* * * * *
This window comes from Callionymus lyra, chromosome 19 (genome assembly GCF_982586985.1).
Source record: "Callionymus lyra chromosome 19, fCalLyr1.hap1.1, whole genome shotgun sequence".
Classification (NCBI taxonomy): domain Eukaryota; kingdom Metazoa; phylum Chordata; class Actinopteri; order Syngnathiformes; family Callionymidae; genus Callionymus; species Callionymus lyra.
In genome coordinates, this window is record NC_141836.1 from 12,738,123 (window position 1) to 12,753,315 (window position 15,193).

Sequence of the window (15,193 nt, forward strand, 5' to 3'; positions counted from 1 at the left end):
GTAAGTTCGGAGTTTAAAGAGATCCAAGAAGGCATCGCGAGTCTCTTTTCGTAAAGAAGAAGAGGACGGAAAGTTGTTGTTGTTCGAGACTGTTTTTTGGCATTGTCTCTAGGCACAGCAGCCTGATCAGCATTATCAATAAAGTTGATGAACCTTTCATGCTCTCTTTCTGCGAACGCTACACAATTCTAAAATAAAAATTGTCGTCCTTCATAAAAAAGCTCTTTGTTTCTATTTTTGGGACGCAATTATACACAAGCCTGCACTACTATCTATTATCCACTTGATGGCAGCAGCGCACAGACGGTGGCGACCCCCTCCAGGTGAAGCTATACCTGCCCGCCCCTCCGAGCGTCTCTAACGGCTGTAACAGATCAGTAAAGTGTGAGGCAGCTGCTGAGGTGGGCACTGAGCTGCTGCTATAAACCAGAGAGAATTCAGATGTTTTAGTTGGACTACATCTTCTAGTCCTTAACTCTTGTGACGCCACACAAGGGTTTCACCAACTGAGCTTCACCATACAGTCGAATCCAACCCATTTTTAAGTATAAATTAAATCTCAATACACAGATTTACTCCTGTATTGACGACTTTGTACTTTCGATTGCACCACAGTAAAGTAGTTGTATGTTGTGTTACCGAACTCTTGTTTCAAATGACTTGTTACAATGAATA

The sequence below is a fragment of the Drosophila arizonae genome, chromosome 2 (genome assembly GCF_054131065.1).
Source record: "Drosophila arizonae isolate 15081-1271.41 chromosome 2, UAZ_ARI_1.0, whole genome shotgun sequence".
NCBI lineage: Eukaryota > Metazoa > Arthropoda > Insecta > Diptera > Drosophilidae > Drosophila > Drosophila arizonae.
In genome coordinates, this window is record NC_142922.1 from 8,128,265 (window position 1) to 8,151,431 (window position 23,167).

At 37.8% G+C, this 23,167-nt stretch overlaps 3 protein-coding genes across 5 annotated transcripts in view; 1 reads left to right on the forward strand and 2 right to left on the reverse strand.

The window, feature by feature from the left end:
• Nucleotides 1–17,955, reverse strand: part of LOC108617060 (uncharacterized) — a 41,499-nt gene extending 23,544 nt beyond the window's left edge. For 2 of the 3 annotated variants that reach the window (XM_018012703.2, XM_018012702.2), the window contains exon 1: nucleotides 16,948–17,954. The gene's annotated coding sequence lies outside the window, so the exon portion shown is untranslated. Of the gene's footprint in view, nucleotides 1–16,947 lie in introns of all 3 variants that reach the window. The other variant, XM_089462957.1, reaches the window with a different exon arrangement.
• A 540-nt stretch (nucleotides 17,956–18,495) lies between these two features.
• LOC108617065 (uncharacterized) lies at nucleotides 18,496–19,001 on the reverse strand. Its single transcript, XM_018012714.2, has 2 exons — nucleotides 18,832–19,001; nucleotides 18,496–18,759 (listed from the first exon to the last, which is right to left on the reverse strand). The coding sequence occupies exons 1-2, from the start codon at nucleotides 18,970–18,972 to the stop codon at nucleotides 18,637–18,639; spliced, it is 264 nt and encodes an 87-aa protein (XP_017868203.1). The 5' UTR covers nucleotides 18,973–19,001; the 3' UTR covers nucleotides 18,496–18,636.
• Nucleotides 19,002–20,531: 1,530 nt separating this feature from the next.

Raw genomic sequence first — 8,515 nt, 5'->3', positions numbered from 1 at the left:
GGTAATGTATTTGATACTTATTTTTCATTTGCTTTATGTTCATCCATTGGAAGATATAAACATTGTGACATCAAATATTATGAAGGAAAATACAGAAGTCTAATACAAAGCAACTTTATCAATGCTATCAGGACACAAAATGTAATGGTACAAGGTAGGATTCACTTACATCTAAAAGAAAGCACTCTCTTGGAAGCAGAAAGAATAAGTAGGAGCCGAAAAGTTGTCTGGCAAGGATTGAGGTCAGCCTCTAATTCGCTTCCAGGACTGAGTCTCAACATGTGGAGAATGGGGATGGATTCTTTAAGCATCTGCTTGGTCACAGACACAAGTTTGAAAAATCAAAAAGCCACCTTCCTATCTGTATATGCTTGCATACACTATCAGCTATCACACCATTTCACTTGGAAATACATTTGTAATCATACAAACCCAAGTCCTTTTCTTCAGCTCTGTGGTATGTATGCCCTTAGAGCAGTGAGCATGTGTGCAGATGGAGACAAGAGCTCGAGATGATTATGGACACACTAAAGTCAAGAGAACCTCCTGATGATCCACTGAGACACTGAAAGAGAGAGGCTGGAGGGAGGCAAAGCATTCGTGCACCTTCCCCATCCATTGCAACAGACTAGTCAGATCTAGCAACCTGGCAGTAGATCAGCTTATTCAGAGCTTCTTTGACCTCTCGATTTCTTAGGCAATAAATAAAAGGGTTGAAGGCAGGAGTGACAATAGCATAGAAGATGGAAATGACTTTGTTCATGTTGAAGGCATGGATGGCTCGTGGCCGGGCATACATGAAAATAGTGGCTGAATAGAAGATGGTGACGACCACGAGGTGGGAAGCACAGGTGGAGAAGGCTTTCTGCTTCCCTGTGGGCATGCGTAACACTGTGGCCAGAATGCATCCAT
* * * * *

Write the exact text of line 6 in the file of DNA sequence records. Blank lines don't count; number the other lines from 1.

GTAAGTTCGGAGTTTAAAGAGATCCAAGAAGGCATCGCGAGTCTCTTTTCGTAAAGAAGAAGAGGACGGAAAGTTGTTGTTGTTCGAGACTGTTTTTTGGCATTGTCTCTAGGCACAGCAGCCTGATCAGCATTATCAATAAAGTTGATGAACCTTTCATGCTCTCTTTCTGCGAACGCTACACAATTCTAAAATAAAAATTGTCGTCCTTCATAAAAAAGCTCTTTGTTTCTATTTTTGGGACGCAATTATACACAAGCCTGCACTACTATCTATTATCCACTTGATGGCAGCAGCGCACAGACGGTGGCGACCCCCTCCAGGTGAAGCTATACCTGCCCGCCCCTCCGAGCGTCTCTAACGGCTGTAACAGATCAGTAAAGTGTGAGGCAGCTGCTGAGGTGGGCACTGAGCTGCTGCTATAAACCAGAGAGAATTCAGATGTTTTAGTTGGACTACATCTTCTAGTCCTTAACTCTTGTGACGCCACACAAGGGTTTCACCAACTGAGCTTCACCATACAGTCGAATCCAACCCATTTTTAAGTATAAATTAAATCTCAATACACAGATTTACTCCTGTATTGACGACTTTGTACTTTCGATTGCACCACAGTAAAGTAGTTGTATGTTGTGTTACCGAACTCTTGTTTCAAATGACTTGTTACAATGAATA